Better-than-average gaming performance at 1024 by 768
Attractive industrial design
Too much travel in the trackpad
Difficult-to-access memory slots and hard-drive bay
Lots of bloatware
If you need a notebook with a large display, Acer’s V5 is a well-priced solution. Just don’t expect knock-your-socks-off performance.
The Acer V5-552G-X414 is an all-purpose laptop that looks nice, boots fast, and delivers more than enough everyday performance for the average user. It renders movies smoothly on its 15.6-inch, 1366-by-768-pixel display, and it plays a good game up to a resolution of 1024 by 768. The keyboard is better than average, but the touchpad isn’t a favorite.
The Acer V5 weighs 4.41 pounds—just over 5 pounds when you add its AC adapter—and is handsome in a minimalist fashion. Our test unit appeared entirely in slate gray except for the black keys on its short-throw keyboard—one of the better keyboards I’ve tried (if not quite up to Lenovo or recent Dell quality).
The one-piece rocker-style touchpad, on the other hand, while nicely responsive to movement and taps, bends far too much before registering clicks. It feels odd and sours the overall ergonomic experience. Also, where many laptops provide access panels for the memory and storage, the V5 does not. This makes upgrading a sticky wicket for the average user.
The $630 configuration Acer sent is built around an AMD A10-5757M CPU, with integrated HD 8750M graphics. Throw in 6GB of memory and a 5400-rpm, 750GB hard drive, and you have a notebook that scored a pedestrian 124 on PCWorld’s Notebook WorldBench 8.1 test suite. Subjectively the unit feels snappy enough while on AC power, but less so when it’s trying to preserve battery life. Most of our test games, however, were playable at 1024 by 768 resolution, which isn’t something we can say about all laptops in this class.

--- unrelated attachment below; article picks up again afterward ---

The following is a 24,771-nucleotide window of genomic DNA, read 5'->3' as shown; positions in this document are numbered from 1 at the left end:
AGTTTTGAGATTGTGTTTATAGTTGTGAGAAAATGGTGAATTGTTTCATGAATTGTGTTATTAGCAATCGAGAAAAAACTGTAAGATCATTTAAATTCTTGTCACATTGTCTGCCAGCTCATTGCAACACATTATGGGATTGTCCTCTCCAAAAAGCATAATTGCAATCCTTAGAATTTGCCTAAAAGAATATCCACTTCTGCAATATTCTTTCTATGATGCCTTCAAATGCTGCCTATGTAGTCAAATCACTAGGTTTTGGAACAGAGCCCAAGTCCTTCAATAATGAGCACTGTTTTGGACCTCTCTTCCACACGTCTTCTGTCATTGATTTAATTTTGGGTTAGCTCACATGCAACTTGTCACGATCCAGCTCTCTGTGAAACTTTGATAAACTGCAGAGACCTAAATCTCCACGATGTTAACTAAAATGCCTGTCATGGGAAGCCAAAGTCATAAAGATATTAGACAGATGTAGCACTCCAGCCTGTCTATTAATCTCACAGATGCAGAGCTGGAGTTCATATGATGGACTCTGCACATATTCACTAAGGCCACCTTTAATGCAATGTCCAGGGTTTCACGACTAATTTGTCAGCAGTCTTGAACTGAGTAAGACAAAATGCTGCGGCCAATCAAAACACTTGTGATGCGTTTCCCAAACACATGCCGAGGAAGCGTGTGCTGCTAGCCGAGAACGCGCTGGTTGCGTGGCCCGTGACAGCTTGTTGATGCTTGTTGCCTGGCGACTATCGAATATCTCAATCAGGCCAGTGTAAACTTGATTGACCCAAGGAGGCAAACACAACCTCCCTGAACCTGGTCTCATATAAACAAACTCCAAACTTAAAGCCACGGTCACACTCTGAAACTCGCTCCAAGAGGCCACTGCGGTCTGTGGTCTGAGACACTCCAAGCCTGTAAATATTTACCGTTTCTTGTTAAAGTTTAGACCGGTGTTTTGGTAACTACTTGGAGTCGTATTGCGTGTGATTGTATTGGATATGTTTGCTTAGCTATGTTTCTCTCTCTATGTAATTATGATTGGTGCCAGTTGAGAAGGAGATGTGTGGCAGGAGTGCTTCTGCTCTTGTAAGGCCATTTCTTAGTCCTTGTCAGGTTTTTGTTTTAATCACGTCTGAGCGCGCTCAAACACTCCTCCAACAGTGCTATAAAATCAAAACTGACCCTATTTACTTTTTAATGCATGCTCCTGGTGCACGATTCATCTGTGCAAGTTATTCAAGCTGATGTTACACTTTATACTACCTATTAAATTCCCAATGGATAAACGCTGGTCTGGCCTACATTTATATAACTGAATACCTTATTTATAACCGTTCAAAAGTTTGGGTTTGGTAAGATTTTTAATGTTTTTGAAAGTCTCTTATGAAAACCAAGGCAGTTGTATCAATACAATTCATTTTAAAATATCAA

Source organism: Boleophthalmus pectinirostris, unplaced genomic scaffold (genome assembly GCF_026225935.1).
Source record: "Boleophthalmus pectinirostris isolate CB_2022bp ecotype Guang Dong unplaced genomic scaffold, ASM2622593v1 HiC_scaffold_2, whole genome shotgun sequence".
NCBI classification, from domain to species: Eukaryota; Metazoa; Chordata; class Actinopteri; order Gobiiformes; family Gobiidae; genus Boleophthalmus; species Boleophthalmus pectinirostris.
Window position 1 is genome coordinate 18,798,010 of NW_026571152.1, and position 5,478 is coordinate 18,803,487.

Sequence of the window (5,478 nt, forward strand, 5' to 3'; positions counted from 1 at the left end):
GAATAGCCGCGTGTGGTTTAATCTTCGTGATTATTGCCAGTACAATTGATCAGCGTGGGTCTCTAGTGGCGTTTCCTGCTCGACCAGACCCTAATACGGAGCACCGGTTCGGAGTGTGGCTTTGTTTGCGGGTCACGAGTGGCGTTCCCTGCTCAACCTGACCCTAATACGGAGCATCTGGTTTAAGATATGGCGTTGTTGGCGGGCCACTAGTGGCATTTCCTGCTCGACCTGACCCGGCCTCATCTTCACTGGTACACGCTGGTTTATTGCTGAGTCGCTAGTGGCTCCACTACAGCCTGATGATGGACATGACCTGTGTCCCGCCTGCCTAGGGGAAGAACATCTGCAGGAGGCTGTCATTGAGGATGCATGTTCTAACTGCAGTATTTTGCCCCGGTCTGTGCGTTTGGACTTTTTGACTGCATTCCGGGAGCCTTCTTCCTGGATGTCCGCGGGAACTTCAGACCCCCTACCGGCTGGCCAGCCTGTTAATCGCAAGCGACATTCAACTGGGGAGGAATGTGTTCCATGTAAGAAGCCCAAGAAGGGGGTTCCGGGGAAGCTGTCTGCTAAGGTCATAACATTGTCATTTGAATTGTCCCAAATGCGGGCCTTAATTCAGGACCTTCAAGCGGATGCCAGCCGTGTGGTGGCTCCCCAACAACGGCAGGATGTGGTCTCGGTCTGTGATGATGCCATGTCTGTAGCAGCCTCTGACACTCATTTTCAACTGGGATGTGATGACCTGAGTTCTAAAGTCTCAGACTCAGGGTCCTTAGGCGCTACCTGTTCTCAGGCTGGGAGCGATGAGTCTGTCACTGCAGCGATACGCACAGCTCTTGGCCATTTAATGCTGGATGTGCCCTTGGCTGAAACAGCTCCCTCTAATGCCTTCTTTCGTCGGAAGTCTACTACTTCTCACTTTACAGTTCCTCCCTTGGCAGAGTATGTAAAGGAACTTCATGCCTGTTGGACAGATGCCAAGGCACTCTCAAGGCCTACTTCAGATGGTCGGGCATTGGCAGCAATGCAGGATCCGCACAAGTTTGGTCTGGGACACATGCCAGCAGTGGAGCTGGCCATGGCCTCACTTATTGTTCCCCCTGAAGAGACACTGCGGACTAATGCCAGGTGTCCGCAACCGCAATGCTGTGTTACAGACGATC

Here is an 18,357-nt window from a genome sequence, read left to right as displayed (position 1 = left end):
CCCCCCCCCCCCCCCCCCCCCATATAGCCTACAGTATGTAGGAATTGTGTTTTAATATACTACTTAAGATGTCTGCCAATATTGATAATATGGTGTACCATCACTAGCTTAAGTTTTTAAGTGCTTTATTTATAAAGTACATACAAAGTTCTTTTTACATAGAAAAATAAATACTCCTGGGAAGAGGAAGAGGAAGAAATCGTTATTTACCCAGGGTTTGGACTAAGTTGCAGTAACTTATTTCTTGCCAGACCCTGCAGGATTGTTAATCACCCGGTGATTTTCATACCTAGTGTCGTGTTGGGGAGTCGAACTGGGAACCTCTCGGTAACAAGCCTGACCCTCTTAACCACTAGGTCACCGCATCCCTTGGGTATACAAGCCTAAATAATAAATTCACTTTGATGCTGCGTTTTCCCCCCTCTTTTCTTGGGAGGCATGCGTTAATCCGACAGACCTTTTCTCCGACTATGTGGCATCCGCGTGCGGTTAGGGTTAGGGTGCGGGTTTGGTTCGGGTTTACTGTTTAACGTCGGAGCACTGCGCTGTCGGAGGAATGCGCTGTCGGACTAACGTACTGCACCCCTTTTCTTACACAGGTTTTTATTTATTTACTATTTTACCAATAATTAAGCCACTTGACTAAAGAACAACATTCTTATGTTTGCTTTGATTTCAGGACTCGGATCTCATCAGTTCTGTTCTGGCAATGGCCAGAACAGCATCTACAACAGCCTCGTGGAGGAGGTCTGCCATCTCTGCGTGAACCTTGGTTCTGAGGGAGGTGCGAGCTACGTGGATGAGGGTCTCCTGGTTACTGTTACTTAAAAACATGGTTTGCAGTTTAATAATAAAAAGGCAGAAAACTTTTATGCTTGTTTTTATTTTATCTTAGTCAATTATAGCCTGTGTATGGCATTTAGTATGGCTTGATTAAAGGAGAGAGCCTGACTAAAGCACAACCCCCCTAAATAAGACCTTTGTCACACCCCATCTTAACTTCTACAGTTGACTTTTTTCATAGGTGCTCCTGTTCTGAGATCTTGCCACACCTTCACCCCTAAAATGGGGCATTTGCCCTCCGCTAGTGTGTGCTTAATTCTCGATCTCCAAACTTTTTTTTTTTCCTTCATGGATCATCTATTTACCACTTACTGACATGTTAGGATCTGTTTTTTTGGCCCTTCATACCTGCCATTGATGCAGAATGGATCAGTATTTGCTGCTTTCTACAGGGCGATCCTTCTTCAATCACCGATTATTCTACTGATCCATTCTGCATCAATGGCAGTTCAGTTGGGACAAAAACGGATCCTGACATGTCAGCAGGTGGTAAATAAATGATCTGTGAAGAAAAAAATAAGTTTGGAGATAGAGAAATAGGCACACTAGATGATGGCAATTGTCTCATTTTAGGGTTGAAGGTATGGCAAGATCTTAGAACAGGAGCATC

Booting up is quick (about 18.5 seconds), 1080p video renders smoothly, and the sound through the speakers is better than average. Battery life on the PCWorld rundown tests proved to be a decent 4 hours, 13 minutes. Not stellar, but workable.
Beware: Bloatware onboard
The V5 has all the ports and connectivity options the average user is likely to need. On the right side are the headset jack, SD card slot, and a single USB 2.0 port. The left has only a single USB 2.0 port and the power button. The back has a USB 3.0 port, an ethernet jack, and both HDMI and what Acer calls a converter port. The converter port offers VGA connectivity via a $25 dongle. The V5 also features 802.11 a/b/g/n and Bluetooth 4.0+HS. The Webcam is a 720p model that delivers a smooth picture.
Acer ships the V5 with a fair amount of software on board. Some of it is welcome, including the company’s own recovery-management utility, a button to make up for Windows 8’s missing Start menu, Nero Backup Essentials, and Dolby Home Theater to perk up the sound. But you also get a lot of useless bloatware, such as links to Netflix and eBay. You’ll want to spend some time identifying and removing junk that might spawn unneeded background processes and sap the notebook’s performance.
The Acer V5-552G-X414 is a viable everyday laptop, and it’s more than viable when it comes to playing movies and low-resolution games. But the bendy feel of the touchpad continued to irk even after I’d had a few days to acclimate to it. And the inability to easily access the hard drive or memory stymies one of my usual suggestions for most users, which is to go cheap on the CPU and upgrade overall performance with an SSD (a component that’s not available as an option at the time of writing).
Jon Jacobi is a musician, former x86/6800 programmer, and long-time computer enthusiast. He writes reviews on TVs, SSDs, dash cams, remote access software, Bluetooth speakers, and sundry other consumer-tech hardware and software.